Donald Trump to Deliver 'Big Speech' Against Hillary Clinton

Pablo Tucker
June 22, 2016

Donald Trump acknowledged Tuesday that he is struggling to rally fellow Republicans as new fundraising reports show him badly lagging Hillary Clinton in campaign cash. Hillary Clinton, his presumptive Democratic challenger, reported having $42 million on hand last month.

Trump downplayed the fundraising gap in an interview with Fox News, on the heels of his decision to fire campaign manager Corey Lewandowski.

Clinton referenced several controversial comments Trump has made in the past about issues including minimum wage, and pay equality for women.

"We're going in a different direction because this is now different", Trump said on Today.

"The same people he's trying to get to vote for him are the people he's been exploiting for years", she said, pointing to reports that Trump routinely stiffed contractors because he could get away with it. "We can't let him bankrupt America like we are one of his failed casinos".

While Trump raised $60 million from all sources from the beginning of his campaign until April 2016, Hillary Clinton's super PACs alone raised almost $84 million, according to OpenSecrets.

When Libertarian candidate Gary Johnson was added to the poll question, Clinton received 42%, Trump 36%, and Johnson had 7%.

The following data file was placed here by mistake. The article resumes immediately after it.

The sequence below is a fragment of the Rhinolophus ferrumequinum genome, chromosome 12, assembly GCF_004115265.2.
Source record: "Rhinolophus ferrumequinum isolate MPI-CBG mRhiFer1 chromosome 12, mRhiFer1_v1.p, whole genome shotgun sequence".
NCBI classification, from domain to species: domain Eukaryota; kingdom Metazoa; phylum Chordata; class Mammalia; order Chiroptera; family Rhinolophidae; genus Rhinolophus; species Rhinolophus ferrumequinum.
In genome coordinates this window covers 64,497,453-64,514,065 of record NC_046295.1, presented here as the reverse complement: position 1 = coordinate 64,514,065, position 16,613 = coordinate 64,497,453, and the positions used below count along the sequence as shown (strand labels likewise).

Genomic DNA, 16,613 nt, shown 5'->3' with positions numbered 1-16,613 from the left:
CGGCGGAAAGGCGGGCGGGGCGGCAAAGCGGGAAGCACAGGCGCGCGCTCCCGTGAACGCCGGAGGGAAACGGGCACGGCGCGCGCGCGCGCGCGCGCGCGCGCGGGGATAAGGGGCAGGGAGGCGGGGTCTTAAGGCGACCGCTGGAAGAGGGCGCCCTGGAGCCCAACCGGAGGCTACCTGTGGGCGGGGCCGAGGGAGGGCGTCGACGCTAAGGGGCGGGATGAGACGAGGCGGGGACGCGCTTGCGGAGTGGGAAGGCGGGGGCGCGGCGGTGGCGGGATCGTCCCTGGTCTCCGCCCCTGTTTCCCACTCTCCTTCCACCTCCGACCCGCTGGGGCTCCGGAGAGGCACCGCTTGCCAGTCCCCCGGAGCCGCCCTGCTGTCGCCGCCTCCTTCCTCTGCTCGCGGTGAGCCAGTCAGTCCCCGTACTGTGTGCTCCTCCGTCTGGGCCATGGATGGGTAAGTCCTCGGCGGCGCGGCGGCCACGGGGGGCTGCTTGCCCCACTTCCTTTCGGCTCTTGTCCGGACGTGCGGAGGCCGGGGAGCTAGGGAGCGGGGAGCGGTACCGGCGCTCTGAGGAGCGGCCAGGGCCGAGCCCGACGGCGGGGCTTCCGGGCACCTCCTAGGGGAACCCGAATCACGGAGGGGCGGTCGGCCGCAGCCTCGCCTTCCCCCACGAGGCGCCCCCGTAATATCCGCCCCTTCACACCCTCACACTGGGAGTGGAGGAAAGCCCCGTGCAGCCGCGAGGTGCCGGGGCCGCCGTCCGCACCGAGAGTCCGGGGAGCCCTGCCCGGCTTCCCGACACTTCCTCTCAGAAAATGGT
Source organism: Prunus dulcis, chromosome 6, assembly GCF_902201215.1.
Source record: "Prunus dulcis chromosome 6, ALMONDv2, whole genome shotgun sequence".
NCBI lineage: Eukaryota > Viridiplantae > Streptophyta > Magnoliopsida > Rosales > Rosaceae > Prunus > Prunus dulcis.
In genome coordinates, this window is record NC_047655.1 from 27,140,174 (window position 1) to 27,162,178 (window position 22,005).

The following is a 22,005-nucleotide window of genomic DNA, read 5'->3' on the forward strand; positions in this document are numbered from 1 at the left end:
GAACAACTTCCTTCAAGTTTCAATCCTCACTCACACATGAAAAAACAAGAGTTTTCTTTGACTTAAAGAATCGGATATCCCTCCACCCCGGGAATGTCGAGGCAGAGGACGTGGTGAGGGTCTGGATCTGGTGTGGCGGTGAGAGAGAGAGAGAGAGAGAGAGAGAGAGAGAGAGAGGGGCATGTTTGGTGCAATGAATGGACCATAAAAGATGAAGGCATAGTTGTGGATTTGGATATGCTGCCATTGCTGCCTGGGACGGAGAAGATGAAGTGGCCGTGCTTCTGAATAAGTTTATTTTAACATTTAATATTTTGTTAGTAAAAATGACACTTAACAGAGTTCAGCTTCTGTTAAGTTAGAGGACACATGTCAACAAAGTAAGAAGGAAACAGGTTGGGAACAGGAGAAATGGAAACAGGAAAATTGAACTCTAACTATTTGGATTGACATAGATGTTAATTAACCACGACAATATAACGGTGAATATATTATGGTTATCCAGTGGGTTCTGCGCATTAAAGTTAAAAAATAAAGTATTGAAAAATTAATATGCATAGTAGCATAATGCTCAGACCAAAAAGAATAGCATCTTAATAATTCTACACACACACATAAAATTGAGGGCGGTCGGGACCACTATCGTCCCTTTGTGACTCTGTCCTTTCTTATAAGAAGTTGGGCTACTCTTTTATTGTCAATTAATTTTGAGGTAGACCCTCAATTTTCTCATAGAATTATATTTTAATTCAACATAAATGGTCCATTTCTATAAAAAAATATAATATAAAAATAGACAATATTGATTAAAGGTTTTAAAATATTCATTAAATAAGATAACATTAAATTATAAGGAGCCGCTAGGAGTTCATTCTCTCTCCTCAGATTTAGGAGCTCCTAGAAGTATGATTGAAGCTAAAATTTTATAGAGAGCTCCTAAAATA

But Trump still insists that the campaign is in good shape, repeatedly defending himself on morning broadcasts on Tuesday.

Neither Trump nor his party saw an immediate fundraising boost last month, even though he emerged victorious on May the 4th after a primary contest once crowded with 16 opponents.

The candidate's poll numbers have slumped, criticism from Republican officials has continued unabated and rumors of a rebellion at the national convention have swirled.

A war chest of just over $1 million is about what would be expected of a small congressional campaign in an off-year election; indeed, 121 members of Congress now have more money than Trump. The Democratic candidate has spoken about her Methodist faith many times, including lengthy comments about her views on Christianity and the Bible at an Iowa event earlier this year.

Mrs Clinton said Mr Trump would repeal Wall Street and consumer protection reforms implemented after the 2008 financial crisis and she pledged to veto any such moves if elected.



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